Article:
A report by Europol, the EU’s law enforcement agency, warns that the misuse and counterfeiting of geographical indication (GI) products continue to be a major issue for EU food producers.

The 2017 Situation Report on Counterfeiting and Piracy in the European Union, a joint report by Europol and the European Union Intellectual Property Office (EUIPO), includes a short section on the misuse of organic and certified origin food labels. It noted that in 2015 there was growth in the counterfeiting of such labels and that the practice is expected to continue.

It also revealed that the countries whose producers are most affected by this criminal practice include Germany, Spain, France, Italy and Greece. Most of the fraudulent products are premium high-value ones like wine and spirits, as well as cheese, meat, fruit, vegetable products (including olive oil) and cereals.

According to the report, there were 16,618 reported seizures of counterfeit goods falsely labeled with EU geographical indications in 2014, but these amounted to only a few the following year. Despite this, it warns that “the risk of GII [geographical indication infringing] products remains substantial” but Europol identifies this as a matter for domestic law enforcement because such products tend to be produced and sold in proximity to the regions where they claim to be manufactured.

The problem with counterfeit goods for local producers is that they are priced out of their own markets by these falsely labeled products which are even sometimes produced abroad. This represents a loss of revenue, while consumer confidence for these products labeled as high quality is undermined.

EUIPO’s 2016 report, “Infringement of Protected Geographical Indications for Wine, Spirits, Agricultural Products and Foodstuffs in the European Union” revealed that in 2014 nine percent of GI products on the EU market were counterfeit — representing a total value of €4.3 billion.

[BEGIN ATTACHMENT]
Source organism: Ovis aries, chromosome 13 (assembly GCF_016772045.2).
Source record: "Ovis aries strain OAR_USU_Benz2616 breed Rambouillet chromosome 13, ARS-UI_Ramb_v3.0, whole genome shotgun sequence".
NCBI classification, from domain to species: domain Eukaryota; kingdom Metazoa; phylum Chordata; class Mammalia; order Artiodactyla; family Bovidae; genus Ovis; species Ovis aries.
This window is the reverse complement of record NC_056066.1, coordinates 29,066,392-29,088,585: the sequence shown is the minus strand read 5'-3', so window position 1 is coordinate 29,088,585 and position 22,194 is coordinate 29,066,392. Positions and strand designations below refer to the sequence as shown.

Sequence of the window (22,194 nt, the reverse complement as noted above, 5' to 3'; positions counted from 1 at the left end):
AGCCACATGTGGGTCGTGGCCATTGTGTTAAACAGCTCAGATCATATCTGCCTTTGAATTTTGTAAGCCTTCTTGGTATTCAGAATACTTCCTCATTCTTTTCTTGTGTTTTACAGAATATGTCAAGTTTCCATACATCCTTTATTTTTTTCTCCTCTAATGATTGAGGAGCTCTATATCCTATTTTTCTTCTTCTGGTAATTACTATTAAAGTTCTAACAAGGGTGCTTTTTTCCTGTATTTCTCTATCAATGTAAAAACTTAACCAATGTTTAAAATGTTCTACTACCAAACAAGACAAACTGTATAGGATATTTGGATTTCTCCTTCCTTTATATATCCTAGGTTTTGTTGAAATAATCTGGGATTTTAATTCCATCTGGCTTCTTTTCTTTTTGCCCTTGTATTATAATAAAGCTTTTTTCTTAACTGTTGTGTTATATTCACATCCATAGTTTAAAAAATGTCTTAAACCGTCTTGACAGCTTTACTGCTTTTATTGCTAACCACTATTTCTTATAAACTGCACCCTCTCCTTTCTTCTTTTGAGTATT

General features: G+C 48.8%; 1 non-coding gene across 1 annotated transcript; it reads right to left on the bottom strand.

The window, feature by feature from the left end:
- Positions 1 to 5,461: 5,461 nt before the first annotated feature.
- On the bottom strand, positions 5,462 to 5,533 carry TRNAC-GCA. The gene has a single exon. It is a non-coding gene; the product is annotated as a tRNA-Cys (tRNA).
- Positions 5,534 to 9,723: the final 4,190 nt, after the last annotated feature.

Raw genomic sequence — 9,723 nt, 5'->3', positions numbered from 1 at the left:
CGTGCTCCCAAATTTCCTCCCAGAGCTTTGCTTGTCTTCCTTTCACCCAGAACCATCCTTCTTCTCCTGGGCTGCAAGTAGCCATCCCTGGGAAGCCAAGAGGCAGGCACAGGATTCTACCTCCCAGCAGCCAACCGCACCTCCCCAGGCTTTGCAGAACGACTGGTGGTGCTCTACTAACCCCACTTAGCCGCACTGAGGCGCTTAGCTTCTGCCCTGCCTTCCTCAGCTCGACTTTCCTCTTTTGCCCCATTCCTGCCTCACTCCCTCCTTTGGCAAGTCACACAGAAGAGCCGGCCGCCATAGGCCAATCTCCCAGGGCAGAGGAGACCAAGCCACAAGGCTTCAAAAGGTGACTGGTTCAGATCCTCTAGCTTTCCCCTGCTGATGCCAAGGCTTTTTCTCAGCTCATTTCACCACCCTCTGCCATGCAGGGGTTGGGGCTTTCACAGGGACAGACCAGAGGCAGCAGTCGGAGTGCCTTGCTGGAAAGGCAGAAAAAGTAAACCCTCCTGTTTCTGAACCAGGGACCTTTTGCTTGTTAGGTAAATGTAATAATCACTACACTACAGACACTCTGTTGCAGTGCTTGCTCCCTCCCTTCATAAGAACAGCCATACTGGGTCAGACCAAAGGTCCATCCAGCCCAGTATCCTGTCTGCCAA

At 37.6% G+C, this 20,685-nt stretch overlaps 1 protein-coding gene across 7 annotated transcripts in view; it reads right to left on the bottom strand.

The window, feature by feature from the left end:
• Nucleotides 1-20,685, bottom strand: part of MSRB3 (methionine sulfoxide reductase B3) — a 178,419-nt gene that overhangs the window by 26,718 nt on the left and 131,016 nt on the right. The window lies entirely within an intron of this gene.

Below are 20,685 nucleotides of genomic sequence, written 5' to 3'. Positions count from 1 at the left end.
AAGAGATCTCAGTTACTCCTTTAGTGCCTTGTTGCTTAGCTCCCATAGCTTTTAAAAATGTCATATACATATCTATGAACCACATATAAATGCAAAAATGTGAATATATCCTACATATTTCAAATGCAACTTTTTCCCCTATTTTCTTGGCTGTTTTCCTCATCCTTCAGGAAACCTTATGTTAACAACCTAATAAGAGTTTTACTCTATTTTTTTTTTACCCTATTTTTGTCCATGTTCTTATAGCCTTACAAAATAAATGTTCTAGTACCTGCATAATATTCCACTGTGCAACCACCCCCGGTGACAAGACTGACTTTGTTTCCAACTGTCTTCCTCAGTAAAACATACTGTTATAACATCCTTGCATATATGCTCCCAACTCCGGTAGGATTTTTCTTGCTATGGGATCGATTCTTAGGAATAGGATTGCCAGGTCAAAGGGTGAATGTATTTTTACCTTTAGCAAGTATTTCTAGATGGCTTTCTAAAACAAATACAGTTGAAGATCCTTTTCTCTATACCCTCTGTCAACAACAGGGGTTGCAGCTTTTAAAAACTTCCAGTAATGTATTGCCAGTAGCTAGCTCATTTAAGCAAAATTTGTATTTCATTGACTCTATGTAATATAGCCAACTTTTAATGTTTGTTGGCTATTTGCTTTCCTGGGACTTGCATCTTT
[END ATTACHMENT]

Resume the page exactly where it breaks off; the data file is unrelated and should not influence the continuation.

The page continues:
France’s producers were identified as the biggest losers to counterfeiting, having lost a total value of €1.6 billion, followed by Italy (€682 million), Germany (€598 million), Spain (€266m) and Greece (€235m). At the same time, EU consumers lose €2.3 billion annually by paying for what they believe to be a genuine product of high value.

Under the EU’s quality schemes for agricultural products, there are three geographical indications. Products labeled with Protected Designation of Origin (PDO) are produced, processed and prepared in a specific geographical area located within the EU using the ingredients and know-how of local producers.

Those granted Protected Geographical Indication (PGI) are products linked to a certain region where they are produced, processed and prepared, but the ingredients do not have to be sourced from a specific geographical area.

The third category, traditional specialty guaranteed (TSG), denotes products with a “traditional character” with regard to their ingredients or the way they’re made, but do not have a specific link to a geographical area.

There are currently over 1,400 EU food products with one of these three geographical indications across 40 different categories of foodstuffs, with new applications made each month. France, Italy, Portugal, Spain and Greece have the highest number of registered food products.

During a four-month food fraud operation dubbed OPSON V undertaken by Europol and INTERPOL in 57 countries from November 2015 to February 2016, condiments were the largest type of counterfeit or substandard food seized out of a total of 11,131 tonnes of goods. This included 7,000 liters of mislabeled Italian extra virgin olive oil and more than 526 tons of Italian olives that had been colored with a copper sulfate solution to enhance their green color.

Less than a year later, operation OPSON VI uncovered 9,800 tons of counterfeit goods in 61 countries. Olive oil sold as “virgin” in Denmark was found to contain blended or lampante oil.


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